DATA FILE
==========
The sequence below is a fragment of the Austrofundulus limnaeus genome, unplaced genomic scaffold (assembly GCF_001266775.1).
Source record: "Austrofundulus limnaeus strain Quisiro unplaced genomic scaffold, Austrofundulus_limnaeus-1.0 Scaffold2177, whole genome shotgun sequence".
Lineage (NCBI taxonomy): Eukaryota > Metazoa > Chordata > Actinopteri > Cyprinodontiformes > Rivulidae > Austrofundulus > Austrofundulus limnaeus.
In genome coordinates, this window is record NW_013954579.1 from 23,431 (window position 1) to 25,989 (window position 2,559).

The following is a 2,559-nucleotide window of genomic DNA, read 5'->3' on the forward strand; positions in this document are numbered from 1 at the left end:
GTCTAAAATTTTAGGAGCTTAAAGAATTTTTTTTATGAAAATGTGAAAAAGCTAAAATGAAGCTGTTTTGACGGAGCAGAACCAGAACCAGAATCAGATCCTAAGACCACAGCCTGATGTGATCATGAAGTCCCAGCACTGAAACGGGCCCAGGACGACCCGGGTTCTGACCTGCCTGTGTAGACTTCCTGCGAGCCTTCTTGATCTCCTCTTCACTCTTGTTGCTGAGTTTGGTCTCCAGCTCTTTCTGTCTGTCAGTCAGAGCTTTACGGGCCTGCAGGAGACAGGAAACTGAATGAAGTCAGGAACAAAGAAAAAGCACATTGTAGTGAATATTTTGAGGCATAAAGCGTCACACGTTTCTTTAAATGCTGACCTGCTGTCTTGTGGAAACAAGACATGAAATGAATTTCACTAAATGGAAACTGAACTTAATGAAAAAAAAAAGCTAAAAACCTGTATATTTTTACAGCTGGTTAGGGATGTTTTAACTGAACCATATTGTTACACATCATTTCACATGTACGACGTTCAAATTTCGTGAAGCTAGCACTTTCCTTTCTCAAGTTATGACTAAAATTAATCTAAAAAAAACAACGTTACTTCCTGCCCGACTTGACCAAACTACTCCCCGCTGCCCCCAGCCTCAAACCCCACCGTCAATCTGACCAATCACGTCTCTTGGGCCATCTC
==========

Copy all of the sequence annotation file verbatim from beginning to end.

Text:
The sequence below is a fragment of the Austrofundulus limnaeus genome, unplaced genomic scaffold (assembly GCF_001266775.1).
Source record: "Austrofundulus limnaeus strain Quisiro unplaced genomic scaffold, Austrofundulus_limnaeus-1.0 Scaffold2177, whole genome shotgun sequence".
Lineage (NCBI taxonomy): Eukaryota > Metazoa > Chordata > Actinopteri > Cyprinodontiformes > Rivulidae > Austrofundulus > Austrofundulus limnaeus.
In genome coordinates, this window is record NW_013954579.1 from 23,431 (window position 1) to 25,989 (window position 2,559).

The following is a 2,559-nucleotide window of genomic DNA, read 5'->3' on the forward strand; positions in this document are numbered from 1 at the left end:
GTCTAAAATTTTAGGAGCTTAAAGAATTTTTTTTATGAAAATGTGAAAAAGCTAAAATGAAGCTGTTTTGACGGAGCAGAACCAGAACCAGAATCAGATCCTAAGACCACAGCCTGATGTGATCATGAAGTCCCAGCACTGAAACGGGCCCAGGACGACCCGGGTTCTGACCTGCCTGTGTAGACTTCCTGCGAGCCTTCTTGATCTCCTCTTCACTCTTGTTGCTGAGTTTGGTCTCCAGCTCTTTCTGTCTGTCAGTCAGAGCTTTACGGGCCTGCAGGAGACAGGAAACTGAATGAAGTCAGGAACAAAGAAAAAGCACATTGTAGTGAATATTTTGAGGCATAAAGCGTCACACGTTTCTTTAAATGCTGACCTGCTGTCTTGTGGAAACAAGACATGAAATGAATTTCACTAAATGGAAACTGAACTTAATGAAAAAAAAAAGCTAAAAACCTGTATATTTTTACAGCTGGTTAGGGATGTTTTAACTGAACCATATTGTTACACATCATTTCACATGTACGACGTTCAAATTTCGTGAAGCTAGCACTTTCCTTTCTCAAGTTATGACTAAAATTAATCTAAAAAAAACAACGTTACTTCCTGCCCGACTTGACCAAACTACTCCCCGCTGCCCCCAGCCTCAAACCCCACCGTCAATCTGACCAATCACGTCTCTTGGGCCATCTC